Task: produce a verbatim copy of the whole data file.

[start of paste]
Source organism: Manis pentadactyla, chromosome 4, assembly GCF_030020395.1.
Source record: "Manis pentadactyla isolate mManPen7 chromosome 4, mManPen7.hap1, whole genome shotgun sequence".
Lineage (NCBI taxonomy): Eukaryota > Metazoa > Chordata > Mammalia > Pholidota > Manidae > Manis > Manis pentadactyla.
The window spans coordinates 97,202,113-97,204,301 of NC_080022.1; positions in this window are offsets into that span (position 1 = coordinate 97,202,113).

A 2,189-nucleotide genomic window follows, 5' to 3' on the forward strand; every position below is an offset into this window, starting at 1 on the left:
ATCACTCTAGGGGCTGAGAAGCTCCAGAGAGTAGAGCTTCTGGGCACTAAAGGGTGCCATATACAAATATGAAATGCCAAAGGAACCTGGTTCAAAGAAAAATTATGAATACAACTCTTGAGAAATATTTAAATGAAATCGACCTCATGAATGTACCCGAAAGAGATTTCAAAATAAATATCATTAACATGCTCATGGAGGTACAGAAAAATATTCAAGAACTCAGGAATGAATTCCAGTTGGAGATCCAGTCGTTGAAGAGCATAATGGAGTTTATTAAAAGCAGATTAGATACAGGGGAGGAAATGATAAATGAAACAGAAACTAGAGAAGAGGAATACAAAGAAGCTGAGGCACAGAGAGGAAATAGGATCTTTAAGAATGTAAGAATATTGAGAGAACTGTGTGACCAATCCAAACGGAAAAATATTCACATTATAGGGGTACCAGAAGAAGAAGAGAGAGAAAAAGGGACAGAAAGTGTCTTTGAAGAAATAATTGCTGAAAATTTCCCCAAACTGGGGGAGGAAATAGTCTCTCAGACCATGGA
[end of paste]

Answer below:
Source organism: Manis pentadactyla, chromosome 4, assembly GCF_030020395.1.
Source record: "Manis pentadactyla isolate mManPen7 chromosome 4, mManPen7.hap1, whole genome shotgun sequence".
Lineage (NCBI taxonomy): Eukaryota > Metazoa > Chordata > Mammalia > Pholidota > Manidae > Manis > Manis pentadactyla.
The window spans coordinates 97,202,113-97,204,301 of NC_080022.1; positions in this window are offsets into that span (position 1 = coordinate 97,202,113).

A 2,189-nucleotide genomic window follows, 5' to 3' on the forward strand; every position below is an offset into this window, starting at 1 on the left:
ATCACTCTAGGGGCTGAGAAGCTCCAGAGAGTAGAGCTTCTGGGCACTAAAGGGTGCCATATACAAATATGAAATGCCAAAGGAACCTGGTTCAAAGAAAAATTATGAATACAACTCTTGAGAAATATTTAAATGAAATCGACCTCATGAATGTACCCGAAAGAGATTTCAAAATAAATATCATTAACATGCTCATGGAGGTACAGAAAAATATTCAAGAACTCAGGAATGAATTCCAGTTGGAGATCCAGTCGTTGAAGAGCATAATGGAGTTTATTAAAAGCAGATTAGATACAGGGGAGGAAATGATAAATGAAACAGAAACTAGAGAAGAGGAATACAAAGAAGCTGAGGCACAGAGAGGAAATAGGATCTTTAAGAATGTAAGAATATTGAGAGAACTGTGTGACCAATCCAAACGGAAAAATATTCACATTATAGGGGTACCAGAAGAAGAAGAGAGAGAAAAAGGGACAGAAAGTGTCTTTGAAGAAATAATTGCTGAAAATTTCCCCAAACTGGGGGAGGAAATAGTCTCTCAGACCATGGA